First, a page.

Knowing how to properly conduct a root cause analysis is imperative when handling a safety incident investigation.
It isn’t just OSHA that encourages the use of root cause during an incident investigation, but also the EPA under their Risk Management Program(RMP).
Concerning root cause analysis OSHA says:
During an incident investigation, an employer must determine which factors contributed to the incident, and both OSHA and the EPA encourage employers to go beyond the minimum investigation required and conduct a root cause analysis. A root cause analysis allows an employer to discover the underlying or systemic, rather than the generalized or immediate, causes of an incident. Correcting only an immediate cause may eliminate a symptom of a problem, but not the problem itself. – Source
a) Each employer —
(1) shall furnish to each of his employees employment and a place of employment which are free from recognized hazards that are causing or are likely to cause death or serious physical harm to his employees;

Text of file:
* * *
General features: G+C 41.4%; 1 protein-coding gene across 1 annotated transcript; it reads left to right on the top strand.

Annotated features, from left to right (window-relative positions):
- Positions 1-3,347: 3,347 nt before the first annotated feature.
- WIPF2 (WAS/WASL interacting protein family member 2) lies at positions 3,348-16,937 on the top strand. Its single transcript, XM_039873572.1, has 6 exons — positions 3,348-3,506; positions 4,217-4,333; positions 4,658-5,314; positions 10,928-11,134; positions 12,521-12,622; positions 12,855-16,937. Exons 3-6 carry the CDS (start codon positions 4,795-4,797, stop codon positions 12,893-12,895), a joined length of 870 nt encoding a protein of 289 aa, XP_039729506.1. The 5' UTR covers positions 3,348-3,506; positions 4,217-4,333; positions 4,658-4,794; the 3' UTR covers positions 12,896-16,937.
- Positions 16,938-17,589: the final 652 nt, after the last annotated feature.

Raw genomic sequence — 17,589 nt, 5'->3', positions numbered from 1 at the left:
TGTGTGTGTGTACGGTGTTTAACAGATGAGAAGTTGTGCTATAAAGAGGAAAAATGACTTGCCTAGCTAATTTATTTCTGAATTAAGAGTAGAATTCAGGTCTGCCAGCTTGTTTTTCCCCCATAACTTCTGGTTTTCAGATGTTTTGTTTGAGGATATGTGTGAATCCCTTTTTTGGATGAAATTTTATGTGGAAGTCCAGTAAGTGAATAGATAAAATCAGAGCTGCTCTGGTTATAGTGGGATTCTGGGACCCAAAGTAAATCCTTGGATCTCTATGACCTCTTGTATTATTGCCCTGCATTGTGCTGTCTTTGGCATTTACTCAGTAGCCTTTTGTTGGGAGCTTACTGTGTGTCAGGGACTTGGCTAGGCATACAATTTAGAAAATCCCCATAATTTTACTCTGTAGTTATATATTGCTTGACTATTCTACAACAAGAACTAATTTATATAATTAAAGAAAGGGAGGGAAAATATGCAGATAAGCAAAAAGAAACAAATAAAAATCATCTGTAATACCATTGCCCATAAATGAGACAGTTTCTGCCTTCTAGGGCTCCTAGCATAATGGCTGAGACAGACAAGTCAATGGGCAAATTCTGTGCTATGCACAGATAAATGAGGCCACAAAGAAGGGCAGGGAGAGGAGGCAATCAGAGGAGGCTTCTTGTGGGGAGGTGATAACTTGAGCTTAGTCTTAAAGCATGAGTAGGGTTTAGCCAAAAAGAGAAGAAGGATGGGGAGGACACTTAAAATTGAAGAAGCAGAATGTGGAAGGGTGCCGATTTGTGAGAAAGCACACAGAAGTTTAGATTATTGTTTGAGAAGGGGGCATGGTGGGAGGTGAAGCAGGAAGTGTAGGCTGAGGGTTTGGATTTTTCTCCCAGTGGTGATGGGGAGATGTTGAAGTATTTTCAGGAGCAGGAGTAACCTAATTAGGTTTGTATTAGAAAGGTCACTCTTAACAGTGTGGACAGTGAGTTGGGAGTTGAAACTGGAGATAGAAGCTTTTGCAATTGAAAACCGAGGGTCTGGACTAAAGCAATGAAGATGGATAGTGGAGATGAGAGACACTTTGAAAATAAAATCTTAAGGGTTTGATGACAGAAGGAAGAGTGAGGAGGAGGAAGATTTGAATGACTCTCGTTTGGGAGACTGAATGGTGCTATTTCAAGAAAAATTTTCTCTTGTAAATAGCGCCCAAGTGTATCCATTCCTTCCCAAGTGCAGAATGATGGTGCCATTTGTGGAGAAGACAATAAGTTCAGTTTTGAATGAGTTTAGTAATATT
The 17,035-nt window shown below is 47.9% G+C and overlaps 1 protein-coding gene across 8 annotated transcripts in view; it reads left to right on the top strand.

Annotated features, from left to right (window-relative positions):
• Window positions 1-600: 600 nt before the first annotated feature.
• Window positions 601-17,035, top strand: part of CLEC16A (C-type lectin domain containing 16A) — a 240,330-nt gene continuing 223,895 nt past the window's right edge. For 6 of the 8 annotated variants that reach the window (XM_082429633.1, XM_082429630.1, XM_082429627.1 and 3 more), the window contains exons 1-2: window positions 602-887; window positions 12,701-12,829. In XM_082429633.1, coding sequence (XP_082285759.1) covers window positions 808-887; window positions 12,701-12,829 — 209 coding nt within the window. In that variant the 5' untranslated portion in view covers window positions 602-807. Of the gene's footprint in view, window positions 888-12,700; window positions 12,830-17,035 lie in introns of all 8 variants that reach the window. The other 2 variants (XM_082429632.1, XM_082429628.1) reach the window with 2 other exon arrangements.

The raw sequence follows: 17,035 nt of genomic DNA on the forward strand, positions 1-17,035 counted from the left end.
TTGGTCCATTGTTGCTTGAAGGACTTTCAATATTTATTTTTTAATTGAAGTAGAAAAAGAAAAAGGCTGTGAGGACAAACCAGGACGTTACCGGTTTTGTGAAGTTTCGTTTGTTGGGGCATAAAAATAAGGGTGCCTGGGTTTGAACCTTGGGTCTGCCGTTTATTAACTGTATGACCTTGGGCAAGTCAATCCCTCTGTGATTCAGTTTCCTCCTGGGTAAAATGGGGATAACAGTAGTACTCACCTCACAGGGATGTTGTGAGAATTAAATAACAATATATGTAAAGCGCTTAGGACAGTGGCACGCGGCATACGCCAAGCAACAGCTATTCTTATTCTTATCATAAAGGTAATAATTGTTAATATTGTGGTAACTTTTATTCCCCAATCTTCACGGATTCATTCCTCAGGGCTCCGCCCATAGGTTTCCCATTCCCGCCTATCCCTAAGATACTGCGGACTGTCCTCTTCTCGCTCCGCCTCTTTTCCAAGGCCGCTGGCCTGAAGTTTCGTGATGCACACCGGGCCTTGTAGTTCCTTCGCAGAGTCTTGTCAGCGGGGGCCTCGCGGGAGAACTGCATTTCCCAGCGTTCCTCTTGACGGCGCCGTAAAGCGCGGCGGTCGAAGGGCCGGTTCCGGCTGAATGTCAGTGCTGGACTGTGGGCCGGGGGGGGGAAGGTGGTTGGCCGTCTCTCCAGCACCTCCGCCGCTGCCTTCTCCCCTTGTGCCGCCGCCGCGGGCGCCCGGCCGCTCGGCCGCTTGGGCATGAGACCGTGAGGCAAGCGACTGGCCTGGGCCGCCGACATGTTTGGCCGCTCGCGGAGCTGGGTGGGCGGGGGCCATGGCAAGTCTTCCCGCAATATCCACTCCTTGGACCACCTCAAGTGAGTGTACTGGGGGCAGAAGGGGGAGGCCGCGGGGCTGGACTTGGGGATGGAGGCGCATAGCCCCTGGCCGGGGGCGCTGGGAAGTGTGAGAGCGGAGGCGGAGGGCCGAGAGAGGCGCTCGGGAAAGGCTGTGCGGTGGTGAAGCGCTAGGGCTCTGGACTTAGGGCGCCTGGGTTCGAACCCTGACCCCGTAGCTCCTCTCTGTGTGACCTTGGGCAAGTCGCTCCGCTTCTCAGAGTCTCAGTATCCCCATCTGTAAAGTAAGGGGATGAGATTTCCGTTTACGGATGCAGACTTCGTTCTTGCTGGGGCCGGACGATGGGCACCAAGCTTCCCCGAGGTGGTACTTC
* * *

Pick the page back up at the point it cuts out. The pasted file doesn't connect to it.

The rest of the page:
The 5 Why Method as a Root Cause Analysis Method for Workplace Incidents
The 5 Whys technique can also be used as a method for determining root causes of workplace incidents. What would 5 Whys look like in the context of a workplace incident investigation? Here’s the application of 5 Whys to an example mentioned in an OSHA fact sheet:
The Problem: A worker slips and falls, and suffers an injury.
1st Why: There was a puddle of oil on the plant floor.
2nd Why: Oil spilled from a compressor.
3rd Why: An oil leak from the compressor was not detected.
4th Why: The compressor was not inspected on a regular basis and repaired (if required).
5th Why and the Root Cause: The compressor was not in the maintenance system.
In theory it takes five “whys” to get to the root cause, but in practice there will be cases where you may use more or fewer than five “whys”.
Finally, according to the Washington State Department of Labor & Industries, these are the benefits of asking the 5 Whys:
- Simplicity: Easy to use and requires no advanced mathematics or tools.
- Effectiveness: Helps to quickly separate symptoms from causes and identify the root cause.
- Comprehensiveness: Helps to determine relationships between various problem causes.
- Flexibility: Works well alone and when combined with other methods.
- Engaging: Fosters teamwork.
- Inexpensive: A guided, team-focused exercise with no additional costs.
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